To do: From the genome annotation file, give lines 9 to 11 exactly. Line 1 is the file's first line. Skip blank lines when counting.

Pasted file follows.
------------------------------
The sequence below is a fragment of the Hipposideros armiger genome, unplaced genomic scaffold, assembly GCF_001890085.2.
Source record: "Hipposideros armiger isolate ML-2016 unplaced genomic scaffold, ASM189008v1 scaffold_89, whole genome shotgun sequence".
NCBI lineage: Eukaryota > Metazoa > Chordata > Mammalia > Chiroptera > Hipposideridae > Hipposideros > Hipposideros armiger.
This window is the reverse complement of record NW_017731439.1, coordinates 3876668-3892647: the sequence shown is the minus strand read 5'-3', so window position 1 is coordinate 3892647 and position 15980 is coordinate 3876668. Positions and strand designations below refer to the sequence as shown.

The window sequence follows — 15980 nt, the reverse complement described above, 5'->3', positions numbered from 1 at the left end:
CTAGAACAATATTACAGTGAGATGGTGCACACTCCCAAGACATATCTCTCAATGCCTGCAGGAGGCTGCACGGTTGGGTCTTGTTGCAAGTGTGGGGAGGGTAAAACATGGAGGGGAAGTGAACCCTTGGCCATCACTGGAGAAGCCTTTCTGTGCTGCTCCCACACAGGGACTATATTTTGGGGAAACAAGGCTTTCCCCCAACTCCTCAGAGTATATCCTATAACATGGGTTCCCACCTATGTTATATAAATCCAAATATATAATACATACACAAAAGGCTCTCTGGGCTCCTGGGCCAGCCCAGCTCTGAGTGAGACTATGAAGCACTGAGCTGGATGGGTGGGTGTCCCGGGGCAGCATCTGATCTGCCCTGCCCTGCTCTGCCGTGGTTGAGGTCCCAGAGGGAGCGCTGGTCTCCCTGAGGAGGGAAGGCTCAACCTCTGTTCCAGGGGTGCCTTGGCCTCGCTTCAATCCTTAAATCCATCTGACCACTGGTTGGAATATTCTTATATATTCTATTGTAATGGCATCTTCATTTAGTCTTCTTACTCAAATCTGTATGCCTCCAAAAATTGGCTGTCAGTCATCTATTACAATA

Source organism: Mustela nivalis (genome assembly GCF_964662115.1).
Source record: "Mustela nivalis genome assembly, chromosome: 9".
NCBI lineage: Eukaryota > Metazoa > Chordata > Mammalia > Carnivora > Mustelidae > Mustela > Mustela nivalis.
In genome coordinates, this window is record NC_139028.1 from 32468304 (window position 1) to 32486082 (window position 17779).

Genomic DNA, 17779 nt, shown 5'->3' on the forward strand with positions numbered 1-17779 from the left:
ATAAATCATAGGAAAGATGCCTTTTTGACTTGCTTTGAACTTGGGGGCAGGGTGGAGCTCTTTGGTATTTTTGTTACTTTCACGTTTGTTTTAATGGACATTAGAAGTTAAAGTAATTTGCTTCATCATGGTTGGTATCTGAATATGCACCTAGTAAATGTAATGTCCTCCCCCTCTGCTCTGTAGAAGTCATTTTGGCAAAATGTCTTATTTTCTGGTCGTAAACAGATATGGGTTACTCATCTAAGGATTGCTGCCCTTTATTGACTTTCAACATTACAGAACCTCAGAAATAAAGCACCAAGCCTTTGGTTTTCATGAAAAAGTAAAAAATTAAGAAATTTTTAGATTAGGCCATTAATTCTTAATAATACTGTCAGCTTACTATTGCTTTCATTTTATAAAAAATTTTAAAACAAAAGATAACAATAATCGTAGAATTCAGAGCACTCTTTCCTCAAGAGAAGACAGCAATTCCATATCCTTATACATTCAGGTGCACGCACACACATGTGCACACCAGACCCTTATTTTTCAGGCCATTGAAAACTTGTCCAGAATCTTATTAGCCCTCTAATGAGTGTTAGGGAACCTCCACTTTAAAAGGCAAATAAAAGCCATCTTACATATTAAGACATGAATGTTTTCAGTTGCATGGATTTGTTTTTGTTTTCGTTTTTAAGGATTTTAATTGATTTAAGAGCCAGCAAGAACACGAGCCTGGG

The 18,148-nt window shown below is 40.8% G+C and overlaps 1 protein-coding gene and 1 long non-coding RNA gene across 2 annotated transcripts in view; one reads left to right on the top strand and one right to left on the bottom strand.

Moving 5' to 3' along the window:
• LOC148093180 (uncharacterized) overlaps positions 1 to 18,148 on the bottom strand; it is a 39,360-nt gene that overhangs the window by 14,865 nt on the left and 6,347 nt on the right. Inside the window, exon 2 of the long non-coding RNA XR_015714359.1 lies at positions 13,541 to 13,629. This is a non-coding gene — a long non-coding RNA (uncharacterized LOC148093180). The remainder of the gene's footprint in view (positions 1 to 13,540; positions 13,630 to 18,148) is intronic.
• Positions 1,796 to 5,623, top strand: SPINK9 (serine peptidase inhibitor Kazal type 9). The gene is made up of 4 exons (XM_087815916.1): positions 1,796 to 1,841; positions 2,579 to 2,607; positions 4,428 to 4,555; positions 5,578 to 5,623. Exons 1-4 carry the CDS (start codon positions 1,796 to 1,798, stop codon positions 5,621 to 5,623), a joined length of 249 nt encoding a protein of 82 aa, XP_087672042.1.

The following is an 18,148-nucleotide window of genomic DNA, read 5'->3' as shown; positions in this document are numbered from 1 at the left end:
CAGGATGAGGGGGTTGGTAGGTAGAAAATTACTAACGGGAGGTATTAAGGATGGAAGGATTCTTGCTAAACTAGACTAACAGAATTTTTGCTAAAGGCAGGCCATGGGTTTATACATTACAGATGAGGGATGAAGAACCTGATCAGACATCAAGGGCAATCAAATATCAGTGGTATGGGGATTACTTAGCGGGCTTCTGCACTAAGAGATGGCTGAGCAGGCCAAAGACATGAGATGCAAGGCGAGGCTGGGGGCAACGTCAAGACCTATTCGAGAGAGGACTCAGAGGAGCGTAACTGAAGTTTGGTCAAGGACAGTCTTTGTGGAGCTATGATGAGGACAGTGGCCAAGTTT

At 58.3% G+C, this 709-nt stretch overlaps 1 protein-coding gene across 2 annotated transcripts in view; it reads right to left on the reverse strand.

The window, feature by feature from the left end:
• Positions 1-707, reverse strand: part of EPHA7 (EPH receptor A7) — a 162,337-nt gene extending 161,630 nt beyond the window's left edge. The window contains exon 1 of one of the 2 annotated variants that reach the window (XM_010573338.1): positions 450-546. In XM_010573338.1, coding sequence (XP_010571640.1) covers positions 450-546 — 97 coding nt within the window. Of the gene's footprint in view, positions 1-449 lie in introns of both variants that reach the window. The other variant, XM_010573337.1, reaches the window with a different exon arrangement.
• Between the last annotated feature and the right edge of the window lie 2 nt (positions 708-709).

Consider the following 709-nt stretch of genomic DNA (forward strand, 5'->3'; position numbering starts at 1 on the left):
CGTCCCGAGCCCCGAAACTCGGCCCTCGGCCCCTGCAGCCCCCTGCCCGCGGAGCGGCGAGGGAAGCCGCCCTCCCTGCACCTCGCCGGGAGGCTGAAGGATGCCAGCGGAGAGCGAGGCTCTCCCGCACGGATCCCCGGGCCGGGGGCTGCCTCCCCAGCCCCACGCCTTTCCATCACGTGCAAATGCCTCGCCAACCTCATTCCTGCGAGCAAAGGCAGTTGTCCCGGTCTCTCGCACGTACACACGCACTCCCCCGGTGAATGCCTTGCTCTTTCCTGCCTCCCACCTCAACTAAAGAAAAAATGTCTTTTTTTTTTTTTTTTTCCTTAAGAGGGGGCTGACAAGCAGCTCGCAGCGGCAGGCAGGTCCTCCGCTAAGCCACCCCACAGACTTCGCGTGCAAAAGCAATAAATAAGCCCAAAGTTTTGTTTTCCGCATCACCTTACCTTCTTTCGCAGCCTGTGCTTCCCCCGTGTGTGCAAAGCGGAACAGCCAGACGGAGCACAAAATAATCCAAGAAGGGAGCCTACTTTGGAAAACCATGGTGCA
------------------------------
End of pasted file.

NCBI lineage: Eukaryota > Metazoa > Chordata > Mammalia > Carnivora > Mustelidae > Mustela > Mustela nivalis.
In genome coordinates, this window is record NC_139028.1 from 32468304 (window position 1) to 32486082 (window position 17779).

Genomic DNA, 17779 nt, shown 5'->3' on the forward strand with positions numbered 1-17779 from the left: